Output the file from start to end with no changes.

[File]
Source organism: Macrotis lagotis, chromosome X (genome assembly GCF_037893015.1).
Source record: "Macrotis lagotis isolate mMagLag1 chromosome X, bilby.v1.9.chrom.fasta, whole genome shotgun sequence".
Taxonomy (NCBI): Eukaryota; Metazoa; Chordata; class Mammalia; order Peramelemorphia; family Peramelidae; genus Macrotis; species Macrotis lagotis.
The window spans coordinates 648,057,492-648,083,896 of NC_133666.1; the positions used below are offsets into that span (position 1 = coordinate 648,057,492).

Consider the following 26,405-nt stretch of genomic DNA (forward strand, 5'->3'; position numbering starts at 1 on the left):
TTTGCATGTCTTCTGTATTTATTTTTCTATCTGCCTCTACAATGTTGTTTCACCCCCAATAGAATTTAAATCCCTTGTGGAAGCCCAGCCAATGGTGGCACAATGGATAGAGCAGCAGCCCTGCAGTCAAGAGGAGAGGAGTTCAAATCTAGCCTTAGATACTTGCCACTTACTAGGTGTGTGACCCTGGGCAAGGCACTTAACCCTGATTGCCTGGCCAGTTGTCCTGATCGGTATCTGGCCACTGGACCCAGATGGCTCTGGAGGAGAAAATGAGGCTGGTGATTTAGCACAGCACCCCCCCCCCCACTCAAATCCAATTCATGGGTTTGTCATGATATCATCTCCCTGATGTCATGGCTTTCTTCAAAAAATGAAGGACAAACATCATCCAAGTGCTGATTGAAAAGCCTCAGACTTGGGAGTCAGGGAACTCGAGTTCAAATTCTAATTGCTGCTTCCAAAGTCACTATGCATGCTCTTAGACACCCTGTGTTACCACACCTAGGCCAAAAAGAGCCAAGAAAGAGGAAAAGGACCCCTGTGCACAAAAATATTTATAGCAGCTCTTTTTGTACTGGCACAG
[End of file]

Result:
Source organism: Macrotis lagotis, chromosome X (genome assembly GCF_037893015.1).
Source record: "Macrotis lagotis isolate mMagLag1 chromosome X, bilby.v1.9.chrom.fasta, whole genome shotgun sequence".
Taxonomy (NCBI): Eukaryota; Metazoa; Chordata; class Mammalia; order Peramelemorphia; family Peramelidae; genus Macrotis; species Macrotis lagotis.
The window spans coordinates 648,057,492-648,083,896 of NC_133666.1; the positions used below are offsets into that span (position 1 = coordinate 648,057,492).

Consider the following 26,405-nt stretch of genomic DNA (forward strand, 5'->3'; position numbering starts at 1 on the left):
TTTGCATGTCTTCTGTATTTATTTTTCTATCTGCCTCTACAATGTTGTTTCACCCCCAATAGAATTTAAATCCCTTGTGGAAGCCCAGCCAATGGTGGCACAATGGATAGAGCAGCAGCCCTGCAGTCAAGAGGAGAGGAGTTCAAATCTAGCCTTAGATACTTGCCACTTACTAGGTGTGTGACCCTGGGCAAGGCACTTAACCCTGATTGCCTGGCCAGTTGTCCTGATCGGTATCTGGCCACTGGACCCAGATGGCTCTGGAGGAGAAAATGAGGCTGGTGATTTAGCACAGCACCCCCCCCCCCACTCAAATCCAATTCATGGGTTTGTCATGATATCATCTCCCTGATGTCATGGCTTTCTTCAAAAAATGAAGGACAAACATCATCCAAGTGCTGATTGAAAAGCCTCAGACTTGGGAGTCAGGGAACTCGAGTTCAAATTCTAATTGCTGCTTCCAAAGTCACTATGCATGCTCTTAGACACCCTGTGTTACCACACCTAGGCCAAAAAGAGCCAAGAAAGAGGAAAAGGACCCCTGTGCACAAAAATATTTATAGCAGCTCTTTTTGTACTGGCACAG